Single-precision values with float type have 4 bytes. Double-precision values with double type have 8 bytes. In order to overcome the degradation of the computed finite precision, double type is used for computing values of the skew tent map. The long integer type is employed for calculating Fibonacci sequence. For determining the initial iteration number of the skew tent map, we simulate the chaotic sequences with slightly different initial values. Let be iteration number.
Figure 6(a) shows the difference of the generated initial value between the case of and the case of for . Figure 6(b) shows the difference with 10−12 for initial value . The horizontal axis shows the number of iterations (), and the vertical axis shows the difference of the generated sequences. It is obvious that the initial iteration number at least is larger than 40.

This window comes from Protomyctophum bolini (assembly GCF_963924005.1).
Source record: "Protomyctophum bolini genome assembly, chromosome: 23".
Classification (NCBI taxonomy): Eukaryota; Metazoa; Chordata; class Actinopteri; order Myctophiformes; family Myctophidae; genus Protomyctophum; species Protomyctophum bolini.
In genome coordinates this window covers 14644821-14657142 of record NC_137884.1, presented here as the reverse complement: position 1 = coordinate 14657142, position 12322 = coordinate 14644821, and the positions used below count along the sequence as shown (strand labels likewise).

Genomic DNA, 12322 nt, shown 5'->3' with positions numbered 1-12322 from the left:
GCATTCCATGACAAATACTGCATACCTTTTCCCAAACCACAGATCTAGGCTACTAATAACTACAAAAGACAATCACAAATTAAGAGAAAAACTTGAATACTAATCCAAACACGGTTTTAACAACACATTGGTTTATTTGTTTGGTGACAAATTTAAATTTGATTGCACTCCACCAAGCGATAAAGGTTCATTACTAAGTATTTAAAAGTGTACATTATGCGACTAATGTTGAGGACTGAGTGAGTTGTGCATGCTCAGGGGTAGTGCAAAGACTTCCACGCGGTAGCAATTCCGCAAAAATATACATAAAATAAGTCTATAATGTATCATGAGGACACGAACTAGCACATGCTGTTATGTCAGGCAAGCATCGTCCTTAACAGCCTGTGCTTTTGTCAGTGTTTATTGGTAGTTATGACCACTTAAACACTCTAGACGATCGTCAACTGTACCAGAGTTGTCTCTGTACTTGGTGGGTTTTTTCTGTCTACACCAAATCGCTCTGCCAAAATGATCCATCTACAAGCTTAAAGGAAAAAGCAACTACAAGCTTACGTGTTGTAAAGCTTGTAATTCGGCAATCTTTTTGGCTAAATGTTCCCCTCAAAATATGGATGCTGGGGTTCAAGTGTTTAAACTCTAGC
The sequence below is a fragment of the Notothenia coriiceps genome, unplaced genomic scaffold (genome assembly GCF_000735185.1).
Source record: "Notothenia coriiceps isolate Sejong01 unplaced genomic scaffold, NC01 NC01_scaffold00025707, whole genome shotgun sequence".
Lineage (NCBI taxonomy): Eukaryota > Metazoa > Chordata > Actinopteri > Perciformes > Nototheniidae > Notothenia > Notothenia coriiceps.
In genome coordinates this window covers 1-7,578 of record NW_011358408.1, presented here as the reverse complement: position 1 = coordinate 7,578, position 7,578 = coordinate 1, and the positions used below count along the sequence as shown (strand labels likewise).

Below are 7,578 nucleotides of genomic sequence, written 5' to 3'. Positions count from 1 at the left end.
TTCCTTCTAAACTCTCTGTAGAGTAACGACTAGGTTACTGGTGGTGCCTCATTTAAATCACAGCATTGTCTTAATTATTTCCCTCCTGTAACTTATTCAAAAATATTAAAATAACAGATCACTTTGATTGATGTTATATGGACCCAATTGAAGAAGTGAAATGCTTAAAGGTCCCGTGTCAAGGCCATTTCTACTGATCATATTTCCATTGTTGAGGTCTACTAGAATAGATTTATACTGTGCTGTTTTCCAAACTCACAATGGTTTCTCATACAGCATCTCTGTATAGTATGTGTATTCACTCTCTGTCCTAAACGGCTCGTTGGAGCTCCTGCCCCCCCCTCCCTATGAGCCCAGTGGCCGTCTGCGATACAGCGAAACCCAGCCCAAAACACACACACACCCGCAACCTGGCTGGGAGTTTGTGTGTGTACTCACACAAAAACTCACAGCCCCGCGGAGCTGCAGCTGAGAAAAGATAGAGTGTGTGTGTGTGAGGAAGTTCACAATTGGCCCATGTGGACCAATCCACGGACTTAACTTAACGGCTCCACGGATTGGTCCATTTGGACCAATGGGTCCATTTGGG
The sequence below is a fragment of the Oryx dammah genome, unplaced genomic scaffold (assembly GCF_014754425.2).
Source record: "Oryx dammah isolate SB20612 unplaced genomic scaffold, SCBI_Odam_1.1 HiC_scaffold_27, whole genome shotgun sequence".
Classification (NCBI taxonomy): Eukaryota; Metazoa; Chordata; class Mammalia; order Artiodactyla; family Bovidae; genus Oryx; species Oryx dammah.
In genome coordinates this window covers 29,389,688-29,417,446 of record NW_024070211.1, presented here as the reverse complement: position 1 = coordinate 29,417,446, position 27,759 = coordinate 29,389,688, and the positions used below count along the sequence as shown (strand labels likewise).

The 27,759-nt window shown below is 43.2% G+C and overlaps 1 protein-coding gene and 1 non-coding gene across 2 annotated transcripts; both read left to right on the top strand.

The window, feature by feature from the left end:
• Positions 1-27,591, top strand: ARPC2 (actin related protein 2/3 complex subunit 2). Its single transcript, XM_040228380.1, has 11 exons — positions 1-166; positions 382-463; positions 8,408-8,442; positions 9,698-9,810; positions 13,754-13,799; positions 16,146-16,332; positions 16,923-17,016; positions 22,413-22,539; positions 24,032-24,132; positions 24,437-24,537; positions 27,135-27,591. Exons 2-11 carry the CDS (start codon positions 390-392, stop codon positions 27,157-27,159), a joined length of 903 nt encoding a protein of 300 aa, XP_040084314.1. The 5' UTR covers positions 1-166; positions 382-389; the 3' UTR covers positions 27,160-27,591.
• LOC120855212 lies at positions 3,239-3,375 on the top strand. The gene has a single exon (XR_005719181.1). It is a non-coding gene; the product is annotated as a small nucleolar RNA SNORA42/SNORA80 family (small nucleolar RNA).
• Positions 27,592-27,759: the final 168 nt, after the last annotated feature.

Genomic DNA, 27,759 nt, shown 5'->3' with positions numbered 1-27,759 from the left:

The iteration number corresponds to the key sensitivity. The skew tent map has the sensitivity to changes in the control parameter . Small variations of keys produce large changes by iterating the skew tent map. Therefore, cipher breaking becomes difficult by increasing the numbers of iterations. However, if the number of iterations is small, there is not much difference between the variations of the keys. It is undesirable to be used as keys.
We take 512 × 512 size 8 bits Lena’s image as an example, where , = 0.1, = 17, = 1, and ; the initial iteration number of the skew tent map and Fibonacci sequence is set to 100.
From Figure 8, we can see that the grayscale distribution of the encrypted image has a good balance property, which is secure against known plaintext attack.
4.2. Performance of the Parallel Algorithm
Amdahl’s law is useful for analysing a system performance that results from two individual rates of execution, such as parallel or serial operations. Amdahl’s law assumes that the computation problem size does not change when running on enhanced machines. In other words, the problem size remains the same when parallelized .